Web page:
If the bet is won, the player wins $100 plus the aditional $10 stake

These standard 11/10 odds may not seem like much, but without them, the sportsbooks would be out of business. If all their wagers are charged the standard vig, this makes the break-even percentage for sports bettors 52.4 percent.

Winning 52.4 percent of your bets may seem simple enough, but it’s something that most bettors who walk up to a sportsbook in Las Vegas or deposit online can’t accomplish.

And that break-even percentage is only if you’re paying -110 on each bet. Of course, some sportsbooks offer reduced juice (-105) pricing, but most bettors don’t opt to use these markets or adequately line shop. In fact, many markets will charge bettors more than the standard 11/10 odds, causing them to pay even more in juice or vig.

How the Bookies Lock-In Profit

Using the vigorish, bookmakers have a built-in profit for each bet that gamblers place. This is because when two bettors take the same odds, the sportsbook pays out one side of the wager (the winner) and keeps the other (the loser).

If two gamblers bet on a football game for identical amounts, let’s say $1,000 each,
there will be a winner and a loser.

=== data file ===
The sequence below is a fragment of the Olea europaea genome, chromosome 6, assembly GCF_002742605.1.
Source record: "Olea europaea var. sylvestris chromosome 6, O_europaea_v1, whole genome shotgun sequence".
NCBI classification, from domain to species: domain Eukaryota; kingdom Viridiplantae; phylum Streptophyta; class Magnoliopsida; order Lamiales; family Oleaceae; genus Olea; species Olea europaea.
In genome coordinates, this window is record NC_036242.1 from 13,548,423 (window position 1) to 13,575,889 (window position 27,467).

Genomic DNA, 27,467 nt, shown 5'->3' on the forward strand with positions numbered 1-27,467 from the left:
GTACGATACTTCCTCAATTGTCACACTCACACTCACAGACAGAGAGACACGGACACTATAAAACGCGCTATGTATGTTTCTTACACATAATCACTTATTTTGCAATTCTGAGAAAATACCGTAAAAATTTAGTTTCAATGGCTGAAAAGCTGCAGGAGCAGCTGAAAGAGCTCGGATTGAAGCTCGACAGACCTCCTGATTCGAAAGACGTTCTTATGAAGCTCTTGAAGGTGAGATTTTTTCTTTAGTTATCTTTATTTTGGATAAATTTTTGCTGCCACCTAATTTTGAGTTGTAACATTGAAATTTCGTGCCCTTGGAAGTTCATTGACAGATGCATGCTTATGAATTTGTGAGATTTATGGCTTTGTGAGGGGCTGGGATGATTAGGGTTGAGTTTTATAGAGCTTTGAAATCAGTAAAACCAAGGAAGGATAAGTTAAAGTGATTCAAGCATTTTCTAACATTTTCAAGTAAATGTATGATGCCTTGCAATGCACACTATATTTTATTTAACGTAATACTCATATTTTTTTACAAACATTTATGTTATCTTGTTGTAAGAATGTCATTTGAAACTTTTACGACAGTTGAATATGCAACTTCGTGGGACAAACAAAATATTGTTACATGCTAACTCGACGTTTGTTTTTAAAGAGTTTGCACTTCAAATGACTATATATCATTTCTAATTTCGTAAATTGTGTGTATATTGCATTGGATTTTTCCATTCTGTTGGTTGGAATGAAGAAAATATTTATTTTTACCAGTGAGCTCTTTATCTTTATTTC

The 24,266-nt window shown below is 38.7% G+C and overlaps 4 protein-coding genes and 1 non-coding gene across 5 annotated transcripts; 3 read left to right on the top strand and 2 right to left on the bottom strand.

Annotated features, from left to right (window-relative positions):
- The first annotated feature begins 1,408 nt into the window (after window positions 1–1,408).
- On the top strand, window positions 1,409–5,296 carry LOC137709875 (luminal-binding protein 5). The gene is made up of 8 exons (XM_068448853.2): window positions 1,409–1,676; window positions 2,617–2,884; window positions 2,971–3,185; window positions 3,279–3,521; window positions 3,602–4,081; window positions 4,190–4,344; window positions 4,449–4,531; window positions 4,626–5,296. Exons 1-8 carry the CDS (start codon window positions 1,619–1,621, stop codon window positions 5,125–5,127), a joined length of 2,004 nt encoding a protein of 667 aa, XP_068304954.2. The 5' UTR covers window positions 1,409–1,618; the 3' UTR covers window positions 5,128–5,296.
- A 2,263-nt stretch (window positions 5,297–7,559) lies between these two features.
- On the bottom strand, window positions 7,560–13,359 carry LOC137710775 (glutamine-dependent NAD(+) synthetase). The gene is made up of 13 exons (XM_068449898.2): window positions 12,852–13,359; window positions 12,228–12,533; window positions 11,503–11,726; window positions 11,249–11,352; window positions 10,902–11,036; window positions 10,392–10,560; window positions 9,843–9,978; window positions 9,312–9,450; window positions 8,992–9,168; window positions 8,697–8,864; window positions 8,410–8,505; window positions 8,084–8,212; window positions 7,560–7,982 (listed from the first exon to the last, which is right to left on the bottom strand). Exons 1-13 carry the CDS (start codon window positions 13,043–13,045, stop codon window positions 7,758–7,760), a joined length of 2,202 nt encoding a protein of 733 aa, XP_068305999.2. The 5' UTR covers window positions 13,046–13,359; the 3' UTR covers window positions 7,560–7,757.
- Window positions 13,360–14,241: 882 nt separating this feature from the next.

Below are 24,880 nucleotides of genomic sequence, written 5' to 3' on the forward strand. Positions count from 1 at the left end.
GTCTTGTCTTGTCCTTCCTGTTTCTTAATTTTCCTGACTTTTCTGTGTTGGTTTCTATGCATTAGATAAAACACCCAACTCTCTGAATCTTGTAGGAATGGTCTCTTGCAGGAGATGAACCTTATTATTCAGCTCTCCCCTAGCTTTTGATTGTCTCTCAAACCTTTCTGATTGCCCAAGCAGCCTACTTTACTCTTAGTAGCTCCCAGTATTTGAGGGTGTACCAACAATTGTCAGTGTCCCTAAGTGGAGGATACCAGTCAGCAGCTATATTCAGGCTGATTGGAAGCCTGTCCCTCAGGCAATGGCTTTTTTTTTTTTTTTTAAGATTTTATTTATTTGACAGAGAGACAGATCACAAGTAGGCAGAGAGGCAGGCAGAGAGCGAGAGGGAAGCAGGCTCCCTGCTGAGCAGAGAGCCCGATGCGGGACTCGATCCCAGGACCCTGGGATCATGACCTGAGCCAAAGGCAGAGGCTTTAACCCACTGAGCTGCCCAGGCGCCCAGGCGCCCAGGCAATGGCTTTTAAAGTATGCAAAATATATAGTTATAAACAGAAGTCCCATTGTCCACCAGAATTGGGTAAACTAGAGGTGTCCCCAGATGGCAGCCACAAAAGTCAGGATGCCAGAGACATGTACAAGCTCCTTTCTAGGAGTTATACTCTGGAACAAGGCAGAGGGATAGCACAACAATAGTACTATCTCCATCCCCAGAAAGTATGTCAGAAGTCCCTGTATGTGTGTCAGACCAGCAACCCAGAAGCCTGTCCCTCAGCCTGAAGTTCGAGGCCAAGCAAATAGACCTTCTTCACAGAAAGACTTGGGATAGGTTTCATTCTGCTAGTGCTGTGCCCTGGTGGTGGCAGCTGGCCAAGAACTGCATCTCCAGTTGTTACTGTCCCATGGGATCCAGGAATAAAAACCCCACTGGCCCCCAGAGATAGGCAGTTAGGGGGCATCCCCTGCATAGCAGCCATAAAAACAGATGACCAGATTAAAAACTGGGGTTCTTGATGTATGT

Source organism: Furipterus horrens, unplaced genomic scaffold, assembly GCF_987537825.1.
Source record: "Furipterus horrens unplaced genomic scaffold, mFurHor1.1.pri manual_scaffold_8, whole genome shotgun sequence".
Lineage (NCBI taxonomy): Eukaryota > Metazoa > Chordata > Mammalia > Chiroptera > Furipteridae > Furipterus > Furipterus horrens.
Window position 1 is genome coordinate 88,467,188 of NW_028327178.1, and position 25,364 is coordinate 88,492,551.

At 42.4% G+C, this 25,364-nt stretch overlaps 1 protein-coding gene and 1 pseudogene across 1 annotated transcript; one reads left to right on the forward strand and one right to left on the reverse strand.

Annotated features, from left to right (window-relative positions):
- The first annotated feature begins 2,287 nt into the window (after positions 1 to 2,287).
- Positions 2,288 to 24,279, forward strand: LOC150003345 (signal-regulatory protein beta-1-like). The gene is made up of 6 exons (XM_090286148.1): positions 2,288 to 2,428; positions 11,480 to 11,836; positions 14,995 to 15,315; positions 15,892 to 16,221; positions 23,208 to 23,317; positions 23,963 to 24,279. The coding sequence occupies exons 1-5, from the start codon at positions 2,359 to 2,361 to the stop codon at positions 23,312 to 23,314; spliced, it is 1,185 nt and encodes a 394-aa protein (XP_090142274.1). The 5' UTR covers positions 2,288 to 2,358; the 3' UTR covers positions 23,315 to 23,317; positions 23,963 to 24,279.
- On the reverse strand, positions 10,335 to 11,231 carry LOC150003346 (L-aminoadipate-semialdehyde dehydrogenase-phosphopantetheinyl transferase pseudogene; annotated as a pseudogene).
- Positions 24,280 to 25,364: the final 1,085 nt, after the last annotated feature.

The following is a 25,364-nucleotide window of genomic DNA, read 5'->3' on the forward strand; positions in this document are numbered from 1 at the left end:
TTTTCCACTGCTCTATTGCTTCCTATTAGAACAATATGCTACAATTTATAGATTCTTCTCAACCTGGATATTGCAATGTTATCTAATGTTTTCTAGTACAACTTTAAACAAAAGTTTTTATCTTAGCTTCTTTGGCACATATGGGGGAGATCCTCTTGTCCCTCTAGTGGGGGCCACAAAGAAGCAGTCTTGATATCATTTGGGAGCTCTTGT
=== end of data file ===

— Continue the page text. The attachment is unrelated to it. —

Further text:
The sportsbook charges both players$100to be able to win $1,000, making them each pay $100 in juice.
After the contest is concluded, the sportsbook will owe one side $1,000 for a winning
wager and gain $1,100 for the loss.
LOSER -$1,100

10% profit on two bets may not seem like much on a small scale, but when you consider some sportsbooks take millions of dollars in wagers per game, this amount adds up quickly. After all, 10% of $1 million is $100,000.

Of course, it isn’t always that easy. Sportsbooks aren’t always able to get balanced action on all of their markets, but they do their best to make sure not to expose themselves to too much risk. The reason why betting odds adjust so frequently is because managers are looking at their balance sheets on both sides and adjusting accordingly.

Every time the oddsmakers adjust the betting lines, their moves affect the number of bets that come in and what markets bettors are wagering. To outsiders, many of these moves may seem like minor adjustments, but these changes can drastically affect betting action.

Bettors are still playing against “the house” when they bet on sports, but in many cases, the bookmakers would prefer one side wins over the other due to betting action. It’s not as simple as a player winning money at a craps table or blackjack table. There’s no potential positive benefit to the house when you win at craps or blackjack. You’ve merely taken money from the casino that they previously had.

However, the sportsbook may benefit more so and not simply profit their 10% commission when one side has more money on it than the other. Sportsbooks often take lopsided action on favorites, which means they will generally be rooting for the underdogs.

In fact, usually when the bookies have a profitable weekend on the NFL, it often coincides with professional-level sports bettors or just profitable sports bettors, having a strong weekend as well.